QUESTION: And do you know how long? Was he detained on December 5th or before?

MR. KELLY: It's my understanding that we were informed the same day. It may have been with a day's lag time, but it was fairly quickly after that.

QUESTION: There is any negotiations now with the Cuban Government about him?

MR. KELLY: Any negotiations?

QUESTION: Well, any discussions?

MR. KELLY: Well, we have a – I mean, we have diplomats in Havana, obviously. And we are – right now, we're very focused on the consular access issue of this, trying to get consular officers in to see this individual and ensure that his conditions are appropriate and that his legal rights are respected.

QUESTION: Ian, would you just go through why you don't want to talk about this case? It's kind of – you've talked about a lot of the others ones today so far. Why not this one?

MR. KELLY: Well, it's very simple. I mean, I can talk in general terms about the way that we handle these kinds of cases in terms of consular access. I can talk in general terms about our calls to open up Cuban society, to support democracy in Cuba. We have a number of programs that are very open and are all available on the internet to try and foster the growth of civil society. But as I said on Friday, I just can't talk about the individual details of an American citizen in this case.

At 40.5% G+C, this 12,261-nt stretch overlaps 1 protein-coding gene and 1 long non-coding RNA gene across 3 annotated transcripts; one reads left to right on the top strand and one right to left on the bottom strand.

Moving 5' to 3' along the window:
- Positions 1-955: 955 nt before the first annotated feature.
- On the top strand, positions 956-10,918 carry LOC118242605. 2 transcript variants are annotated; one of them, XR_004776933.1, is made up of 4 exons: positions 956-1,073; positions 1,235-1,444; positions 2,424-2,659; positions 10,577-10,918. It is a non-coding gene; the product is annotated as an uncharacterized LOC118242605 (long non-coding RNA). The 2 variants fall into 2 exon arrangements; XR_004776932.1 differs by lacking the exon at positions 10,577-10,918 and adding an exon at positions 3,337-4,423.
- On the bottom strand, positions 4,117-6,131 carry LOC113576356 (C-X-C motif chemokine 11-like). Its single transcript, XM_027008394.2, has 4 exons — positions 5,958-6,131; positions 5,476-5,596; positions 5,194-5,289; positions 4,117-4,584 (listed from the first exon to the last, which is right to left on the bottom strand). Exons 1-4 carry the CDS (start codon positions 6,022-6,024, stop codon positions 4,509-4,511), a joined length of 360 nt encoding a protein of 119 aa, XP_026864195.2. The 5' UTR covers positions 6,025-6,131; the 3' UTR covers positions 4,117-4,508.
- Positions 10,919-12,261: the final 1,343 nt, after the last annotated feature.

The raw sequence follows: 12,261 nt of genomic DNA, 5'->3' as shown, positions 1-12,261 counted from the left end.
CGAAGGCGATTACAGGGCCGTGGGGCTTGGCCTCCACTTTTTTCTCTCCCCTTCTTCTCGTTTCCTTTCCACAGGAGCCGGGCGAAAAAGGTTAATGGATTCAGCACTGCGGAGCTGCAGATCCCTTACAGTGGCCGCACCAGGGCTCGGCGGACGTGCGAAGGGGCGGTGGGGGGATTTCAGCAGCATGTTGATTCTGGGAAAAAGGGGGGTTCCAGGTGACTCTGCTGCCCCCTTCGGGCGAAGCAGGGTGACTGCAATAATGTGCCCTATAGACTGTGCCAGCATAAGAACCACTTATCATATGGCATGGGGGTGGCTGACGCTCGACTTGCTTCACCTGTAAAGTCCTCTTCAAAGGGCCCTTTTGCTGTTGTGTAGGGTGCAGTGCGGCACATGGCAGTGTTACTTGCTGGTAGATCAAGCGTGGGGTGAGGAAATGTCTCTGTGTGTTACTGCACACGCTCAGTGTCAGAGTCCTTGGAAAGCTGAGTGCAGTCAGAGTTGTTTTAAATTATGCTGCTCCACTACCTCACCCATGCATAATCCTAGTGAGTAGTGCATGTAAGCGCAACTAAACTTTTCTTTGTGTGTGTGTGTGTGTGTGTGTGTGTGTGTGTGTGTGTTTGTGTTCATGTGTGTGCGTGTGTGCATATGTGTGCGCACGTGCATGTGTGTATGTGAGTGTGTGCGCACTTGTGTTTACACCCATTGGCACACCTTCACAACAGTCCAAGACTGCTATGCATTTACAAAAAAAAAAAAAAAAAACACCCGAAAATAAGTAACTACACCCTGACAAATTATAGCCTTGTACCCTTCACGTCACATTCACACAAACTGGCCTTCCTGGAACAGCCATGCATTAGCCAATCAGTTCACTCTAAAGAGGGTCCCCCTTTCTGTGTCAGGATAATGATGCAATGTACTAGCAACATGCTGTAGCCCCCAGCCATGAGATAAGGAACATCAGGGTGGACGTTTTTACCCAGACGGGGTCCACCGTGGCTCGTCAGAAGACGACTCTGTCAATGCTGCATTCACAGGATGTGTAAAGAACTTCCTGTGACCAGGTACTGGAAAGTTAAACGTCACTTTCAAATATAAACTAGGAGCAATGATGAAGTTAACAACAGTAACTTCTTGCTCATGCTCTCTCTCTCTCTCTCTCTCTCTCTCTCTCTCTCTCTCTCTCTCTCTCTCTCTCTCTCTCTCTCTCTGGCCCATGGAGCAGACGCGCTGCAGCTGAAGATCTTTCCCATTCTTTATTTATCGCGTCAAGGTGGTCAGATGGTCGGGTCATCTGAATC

QUESTION: Well, but yet you can say that charges that don't yet exist or that you know that – that you don't know yet exist against three Americans in Iran are spurious. You can't say that this guy wasn't doing anything wrong?

MR. KELLY: We haven't had access to this individual to see what kind of public stance that this individual wants us to take on his case. And so until we've had that access, I want to respect his legal right to privacy.

QUESTION: That's – so that's the only reason?

MR. KELLY: That is the only reason.